Bicycle sharing is a new concept in India. But if 22-year-old college student Raj Janagam has anything to say about it, the trend will catch on soon enough.
Janagam wants to push the idea into the mainstream with Cycle Chalao--meaning "ride a cycle"--which is a bike-sharing initiative he started in a university town just outside Mumbai. At about $4 per month, members primarily use the service to commute from class to work and home, but Janagam is now gearing up to expand to allow for long-distance and overnight use. And he's a finalist in the global enterprise accelerator program, the Unreasonable Institute.
"I started Cycle Chalao from the basic frustration over not finding adequate transportation here," founder Raj Janagam tells Fast Company. "It's a response to the inadequacies in public transportation, as well as the congestion."
Cars are a leading source of pollution across India and are responsible for about 62% of the pollution in Mumbai alone. And 97% of Mumbai's population live in "high pollution zones."
Janagam says he found the mass VELIB bike-sharing program in Paris to be particularly inspiring, though he's never visited the city. An MBA student with a focus on social entrepreneurship, Janagam does not own a car and his focus now is on building a scalable model for the business, by focusing on connecting commuters with bicycles at their final commuting legs--be it from the bus stop to home or railway to the office.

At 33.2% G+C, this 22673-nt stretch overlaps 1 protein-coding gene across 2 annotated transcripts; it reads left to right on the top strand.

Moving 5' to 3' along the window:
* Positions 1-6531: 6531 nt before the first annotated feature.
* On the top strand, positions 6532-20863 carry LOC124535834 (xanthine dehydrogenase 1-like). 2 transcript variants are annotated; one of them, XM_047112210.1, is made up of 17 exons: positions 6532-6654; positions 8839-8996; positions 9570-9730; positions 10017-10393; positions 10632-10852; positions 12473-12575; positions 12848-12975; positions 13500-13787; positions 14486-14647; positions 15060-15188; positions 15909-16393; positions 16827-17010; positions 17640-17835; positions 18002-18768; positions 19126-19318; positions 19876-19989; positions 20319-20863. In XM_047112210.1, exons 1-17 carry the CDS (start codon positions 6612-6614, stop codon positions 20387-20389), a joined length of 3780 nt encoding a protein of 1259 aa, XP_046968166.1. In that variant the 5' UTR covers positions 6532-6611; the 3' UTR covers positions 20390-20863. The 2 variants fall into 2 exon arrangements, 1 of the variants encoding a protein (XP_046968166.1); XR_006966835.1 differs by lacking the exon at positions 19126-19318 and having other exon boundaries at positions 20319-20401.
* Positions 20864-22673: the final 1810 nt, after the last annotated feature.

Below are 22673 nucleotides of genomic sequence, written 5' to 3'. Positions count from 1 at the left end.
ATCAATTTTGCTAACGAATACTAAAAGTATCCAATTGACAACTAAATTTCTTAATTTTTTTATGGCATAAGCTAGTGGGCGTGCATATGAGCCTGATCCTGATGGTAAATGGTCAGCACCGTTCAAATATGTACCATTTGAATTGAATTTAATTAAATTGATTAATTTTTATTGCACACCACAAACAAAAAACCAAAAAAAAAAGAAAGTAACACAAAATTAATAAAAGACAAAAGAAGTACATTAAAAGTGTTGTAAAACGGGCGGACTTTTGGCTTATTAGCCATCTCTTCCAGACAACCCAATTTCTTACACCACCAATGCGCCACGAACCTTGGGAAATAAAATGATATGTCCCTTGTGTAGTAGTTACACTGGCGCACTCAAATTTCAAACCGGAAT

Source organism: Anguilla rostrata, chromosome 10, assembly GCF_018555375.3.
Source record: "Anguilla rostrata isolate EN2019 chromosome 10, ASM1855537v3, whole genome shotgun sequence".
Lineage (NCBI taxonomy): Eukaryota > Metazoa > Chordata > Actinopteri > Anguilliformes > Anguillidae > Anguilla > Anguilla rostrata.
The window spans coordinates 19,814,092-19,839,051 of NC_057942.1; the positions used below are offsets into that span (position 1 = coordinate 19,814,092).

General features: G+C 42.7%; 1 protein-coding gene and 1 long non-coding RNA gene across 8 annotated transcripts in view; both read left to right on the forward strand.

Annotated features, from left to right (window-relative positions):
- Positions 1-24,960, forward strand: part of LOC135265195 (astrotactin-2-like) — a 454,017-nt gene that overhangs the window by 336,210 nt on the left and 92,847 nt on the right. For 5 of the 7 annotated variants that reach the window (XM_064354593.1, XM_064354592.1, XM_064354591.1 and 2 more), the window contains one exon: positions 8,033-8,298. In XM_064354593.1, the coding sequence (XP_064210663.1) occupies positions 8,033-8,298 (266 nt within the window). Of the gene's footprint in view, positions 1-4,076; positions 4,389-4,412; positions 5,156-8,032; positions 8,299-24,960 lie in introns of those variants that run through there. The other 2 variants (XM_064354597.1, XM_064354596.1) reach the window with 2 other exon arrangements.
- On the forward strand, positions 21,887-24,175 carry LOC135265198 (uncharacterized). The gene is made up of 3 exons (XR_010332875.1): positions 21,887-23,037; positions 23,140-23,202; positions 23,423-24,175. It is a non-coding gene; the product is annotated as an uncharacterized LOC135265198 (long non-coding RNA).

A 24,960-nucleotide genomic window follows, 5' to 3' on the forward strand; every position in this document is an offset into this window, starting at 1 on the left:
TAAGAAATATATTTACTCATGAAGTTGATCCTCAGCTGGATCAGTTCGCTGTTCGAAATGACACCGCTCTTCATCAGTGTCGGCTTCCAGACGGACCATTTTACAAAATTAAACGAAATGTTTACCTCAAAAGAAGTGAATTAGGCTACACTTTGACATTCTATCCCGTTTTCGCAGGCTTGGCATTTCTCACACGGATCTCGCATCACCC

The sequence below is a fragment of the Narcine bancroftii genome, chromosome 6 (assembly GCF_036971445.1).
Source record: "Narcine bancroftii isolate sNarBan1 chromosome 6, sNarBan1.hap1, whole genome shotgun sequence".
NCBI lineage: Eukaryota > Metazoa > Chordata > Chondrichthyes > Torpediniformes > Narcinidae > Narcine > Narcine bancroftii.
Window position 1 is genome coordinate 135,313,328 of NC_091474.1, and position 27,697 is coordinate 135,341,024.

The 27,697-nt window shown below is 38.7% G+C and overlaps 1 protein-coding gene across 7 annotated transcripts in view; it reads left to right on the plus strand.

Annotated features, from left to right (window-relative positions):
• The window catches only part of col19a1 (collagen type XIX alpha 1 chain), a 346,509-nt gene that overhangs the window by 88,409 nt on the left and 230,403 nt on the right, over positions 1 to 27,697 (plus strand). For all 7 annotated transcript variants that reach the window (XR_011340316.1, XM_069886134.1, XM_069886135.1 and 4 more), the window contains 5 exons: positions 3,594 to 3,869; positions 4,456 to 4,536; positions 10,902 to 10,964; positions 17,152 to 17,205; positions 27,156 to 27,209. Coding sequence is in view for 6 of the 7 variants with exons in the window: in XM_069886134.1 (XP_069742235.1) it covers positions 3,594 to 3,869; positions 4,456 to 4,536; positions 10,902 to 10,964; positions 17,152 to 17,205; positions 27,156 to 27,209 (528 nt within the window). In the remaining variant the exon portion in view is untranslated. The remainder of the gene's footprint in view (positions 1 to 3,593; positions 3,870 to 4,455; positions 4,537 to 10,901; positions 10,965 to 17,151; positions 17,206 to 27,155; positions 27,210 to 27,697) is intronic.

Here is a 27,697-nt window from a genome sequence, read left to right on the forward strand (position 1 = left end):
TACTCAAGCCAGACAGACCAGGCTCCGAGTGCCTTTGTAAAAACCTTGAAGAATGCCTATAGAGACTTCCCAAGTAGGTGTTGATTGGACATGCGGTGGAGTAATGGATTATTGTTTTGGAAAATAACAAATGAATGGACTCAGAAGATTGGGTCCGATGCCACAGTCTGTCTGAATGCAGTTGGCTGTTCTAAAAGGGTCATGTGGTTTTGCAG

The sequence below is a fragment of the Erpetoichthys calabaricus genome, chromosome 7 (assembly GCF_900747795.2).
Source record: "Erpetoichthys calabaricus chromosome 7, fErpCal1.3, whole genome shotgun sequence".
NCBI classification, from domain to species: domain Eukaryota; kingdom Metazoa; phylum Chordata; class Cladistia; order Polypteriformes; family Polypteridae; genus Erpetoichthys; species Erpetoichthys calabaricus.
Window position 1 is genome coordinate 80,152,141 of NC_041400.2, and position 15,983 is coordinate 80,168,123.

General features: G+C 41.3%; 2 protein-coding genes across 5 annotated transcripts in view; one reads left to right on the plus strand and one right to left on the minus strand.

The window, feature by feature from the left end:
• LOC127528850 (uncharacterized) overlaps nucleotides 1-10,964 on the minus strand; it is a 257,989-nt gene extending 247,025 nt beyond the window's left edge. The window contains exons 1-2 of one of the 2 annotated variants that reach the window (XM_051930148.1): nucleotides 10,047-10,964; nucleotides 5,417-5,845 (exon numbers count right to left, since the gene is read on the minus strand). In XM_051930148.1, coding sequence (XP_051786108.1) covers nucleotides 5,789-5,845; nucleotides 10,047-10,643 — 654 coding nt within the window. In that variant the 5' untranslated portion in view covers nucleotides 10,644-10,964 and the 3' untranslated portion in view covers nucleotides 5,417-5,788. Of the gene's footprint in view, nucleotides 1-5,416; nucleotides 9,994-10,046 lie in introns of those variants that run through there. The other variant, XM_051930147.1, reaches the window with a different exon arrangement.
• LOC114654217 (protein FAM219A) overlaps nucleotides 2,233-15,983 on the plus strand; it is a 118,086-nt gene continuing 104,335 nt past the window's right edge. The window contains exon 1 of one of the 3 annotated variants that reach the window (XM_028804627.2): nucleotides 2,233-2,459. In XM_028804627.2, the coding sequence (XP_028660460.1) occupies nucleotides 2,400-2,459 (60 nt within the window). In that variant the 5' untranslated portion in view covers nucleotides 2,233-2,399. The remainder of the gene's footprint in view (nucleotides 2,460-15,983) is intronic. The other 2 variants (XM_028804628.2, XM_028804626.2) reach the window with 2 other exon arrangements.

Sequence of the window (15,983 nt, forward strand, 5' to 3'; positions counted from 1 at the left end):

Students in particular are "now requesting to go on weekend trips and we can't handle the requests," says Janagam.
"There was one day where we were not operating and a couple of students got very angry with us. That made us realize that the demand is really high. If we don't run it properly there is a lot of backlash."
Funding is also an issue for the young entrepreneur--Cycle Chalao has two operating centers, bike expenses, and insurance expenses to cover, and the demand is soaring.
Janagam has support in the way of mentors and peers involved in social entrepreneurship, but funding is limited. "Social entrepreneurship is still in its nascent stage in India," says Janagam. "We're catching up."
Follow Fast Company on Twitter.